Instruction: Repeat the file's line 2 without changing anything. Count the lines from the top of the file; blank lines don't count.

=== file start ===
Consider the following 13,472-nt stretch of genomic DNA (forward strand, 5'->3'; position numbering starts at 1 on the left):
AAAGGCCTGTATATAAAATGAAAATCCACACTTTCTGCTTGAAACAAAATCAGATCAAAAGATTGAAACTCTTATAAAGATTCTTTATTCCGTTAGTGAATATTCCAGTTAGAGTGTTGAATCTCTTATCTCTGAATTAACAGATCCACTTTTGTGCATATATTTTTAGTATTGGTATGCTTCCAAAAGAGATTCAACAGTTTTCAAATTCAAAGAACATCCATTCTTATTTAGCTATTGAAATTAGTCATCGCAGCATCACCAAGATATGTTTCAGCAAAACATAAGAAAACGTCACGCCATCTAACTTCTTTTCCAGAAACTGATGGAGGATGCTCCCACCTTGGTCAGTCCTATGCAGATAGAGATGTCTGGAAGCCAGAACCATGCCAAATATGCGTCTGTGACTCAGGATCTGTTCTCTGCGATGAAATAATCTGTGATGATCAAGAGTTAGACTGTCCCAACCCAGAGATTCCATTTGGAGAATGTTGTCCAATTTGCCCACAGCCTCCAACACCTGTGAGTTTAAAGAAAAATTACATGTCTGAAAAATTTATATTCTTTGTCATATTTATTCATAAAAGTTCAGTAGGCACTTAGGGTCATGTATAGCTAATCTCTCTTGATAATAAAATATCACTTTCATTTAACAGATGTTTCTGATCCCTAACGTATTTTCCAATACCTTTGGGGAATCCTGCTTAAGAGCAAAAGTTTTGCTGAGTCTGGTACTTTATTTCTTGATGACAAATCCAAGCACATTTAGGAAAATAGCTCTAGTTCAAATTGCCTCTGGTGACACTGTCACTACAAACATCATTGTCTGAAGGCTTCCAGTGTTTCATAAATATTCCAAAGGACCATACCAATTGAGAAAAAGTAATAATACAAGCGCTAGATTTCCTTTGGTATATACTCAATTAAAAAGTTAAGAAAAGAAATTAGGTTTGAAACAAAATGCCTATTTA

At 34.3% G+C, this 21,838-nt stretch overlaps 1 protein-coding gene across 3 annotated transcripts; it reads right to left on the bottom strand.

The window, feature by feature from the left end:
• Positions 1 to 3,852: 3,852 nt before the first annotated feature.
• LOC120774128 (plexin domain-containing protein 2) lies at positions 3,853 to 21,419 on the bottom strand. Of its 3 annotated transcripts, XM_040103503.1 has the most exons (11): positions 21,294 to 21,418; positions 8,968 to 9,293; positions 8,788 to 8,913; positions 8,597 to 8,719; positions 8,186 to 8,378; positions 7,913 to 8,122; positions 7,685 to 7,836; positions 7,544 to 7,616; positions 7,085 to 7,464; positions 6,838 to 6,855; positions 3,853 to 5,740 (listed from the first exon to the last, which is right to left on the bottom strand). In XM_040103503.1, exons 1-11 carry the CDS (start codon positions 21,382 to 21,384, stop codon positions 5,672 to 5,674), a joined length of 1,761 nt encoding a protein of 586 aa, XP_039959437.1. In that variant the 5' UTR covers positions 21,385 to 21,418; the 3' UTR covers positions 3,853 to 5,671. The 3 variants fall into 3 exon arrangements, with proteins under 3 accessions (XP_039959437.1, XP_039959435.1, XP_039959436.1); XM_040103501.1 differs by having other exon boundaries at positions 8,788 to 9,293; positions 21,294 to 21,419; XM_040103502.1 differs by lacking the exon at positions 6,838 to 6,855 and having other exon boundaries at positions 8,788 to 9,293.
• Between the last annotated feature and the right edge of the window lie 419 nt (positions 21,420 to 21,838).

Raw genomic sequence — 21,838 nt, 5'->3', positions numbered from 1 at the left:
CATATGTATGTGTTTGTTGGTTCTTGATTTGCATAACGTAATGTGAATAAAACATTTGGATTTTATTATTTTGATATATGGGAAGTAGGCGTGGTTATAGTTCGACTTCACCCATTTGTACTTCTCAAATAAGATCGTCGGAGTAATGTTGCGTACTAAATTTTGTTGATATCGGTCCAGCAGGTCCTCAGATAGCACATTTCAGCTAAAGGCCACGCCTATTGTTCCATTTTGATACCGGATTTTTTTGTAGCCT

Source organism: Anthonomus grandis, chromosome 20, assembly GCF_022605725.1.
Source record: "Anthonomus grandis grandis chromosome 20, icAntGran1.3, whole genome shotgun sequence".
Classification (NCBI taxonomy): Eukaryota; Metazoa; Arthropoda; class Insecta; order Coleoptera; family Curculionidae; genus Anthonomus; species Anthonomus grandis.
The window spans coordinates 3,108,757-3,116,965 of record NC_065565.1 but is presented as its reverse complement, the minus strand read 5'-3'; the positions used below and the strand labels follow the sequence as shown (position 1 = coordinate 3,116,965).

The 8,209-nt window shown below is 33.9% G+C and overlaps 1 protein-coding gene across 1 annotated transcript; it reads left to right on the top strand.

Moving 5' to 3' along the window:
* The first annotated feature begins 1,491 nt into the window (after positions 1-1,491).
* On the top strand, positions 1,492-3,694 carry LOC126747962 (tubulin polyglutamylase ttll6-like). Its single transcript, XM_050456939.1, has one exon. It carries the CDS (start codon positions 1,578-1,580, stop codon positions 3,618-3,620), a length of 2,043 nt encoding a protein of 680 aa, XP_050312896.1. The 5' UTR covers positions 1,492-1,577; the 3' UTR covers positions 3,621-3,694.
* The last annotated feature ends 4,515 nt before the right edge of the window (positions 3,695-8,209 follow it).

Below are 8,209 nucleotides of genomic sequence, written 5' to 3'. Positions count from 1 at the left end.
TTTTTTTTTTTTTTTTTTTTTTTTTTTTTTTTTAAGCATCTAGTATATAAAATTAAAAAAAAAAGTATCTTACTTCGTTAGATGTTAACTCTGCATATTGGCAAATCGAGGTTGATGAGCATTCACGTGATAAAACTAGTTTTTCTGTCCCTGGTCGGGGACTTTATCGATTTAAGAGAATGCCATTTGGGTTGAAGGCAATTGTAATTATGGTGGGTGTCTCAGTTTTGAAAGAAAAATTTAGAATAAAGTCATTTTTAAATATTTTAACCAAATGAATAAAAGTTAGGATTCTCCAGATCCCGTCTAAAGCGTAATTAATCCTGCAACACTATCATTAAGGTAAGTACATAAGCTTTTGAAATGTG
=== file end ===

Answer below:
AAAGGCCTGTATATAAAATGAAAATCCACACTTTCTGCTTGAAACAAAATCAGATCAAAAGATTGAAACTCTTATAAAGATTCTTTATTCCGTTAGTGAATATTCCAGTTAGAGTGTTGAATCTCTTATCTCTGAATTAACAGATCCACTTTTGTGCATATATTTTTAGTATTGGTATGCTTCCAAAAGAGATTCAACAGTTTTCAAATTCAAAGAACATCCATTCTTATTTAGCTATTGAAATTAGTCATCGCAGCATCACCAAGATATGTTTCAGCAAAACATAAGAAAACGTCACGCCATCTAACTTCTTTTCCAGAAACTGATGGAGGATGCTCCCACCTTGGTCAGTCCTATGCAGATAGAGATGTCTGGAAGCCAGAACCATGCCAAATATGCGTCTGTGACTCAGGATCTGTTCTCTGCGATGAAATAATCTGTGATGATCAAGAGTTAGACTGTCCCAACCCAGAGATTCCATTTGGAGAATGTTGTCCAATTTGCCCACAGCCTCCAACACCTGTGAGTTTAAAGAAAAATTACATGTCTGAAAAATTTATATTCTTTGTCATATTTATTCATAAAAGTTCAGTAGGCACTTAGGGTCATGTATAGCTAATCTCTCTTGATAATAAAATATCACTTTCATTTAACAGATGTTTCTGATCCCTAACGTATTTTCCAATACCTTTGGGGAATCCTGCTTAAGAGCAAAAGTTTTGCTGAGTCTGGTACTTTATTTCTTGATGACAAATCCAAGCACATTTAGGAAAATAGCTCTAGTTCAAATTGCCTCTGGTGACACTGTCACTACAAACATCATTGTCTGAAGGCTTCCAGTGTTTCATAAATATTCCAAAGGACCATACCAATTGAGAAAAAGTAATAATACAAGCGCTAGATTTCCTTTGGTATATACTCAATTAAAAAGTTAAGAAAAGAAATTAGGTTTGAAACAAAATGCCTATTTA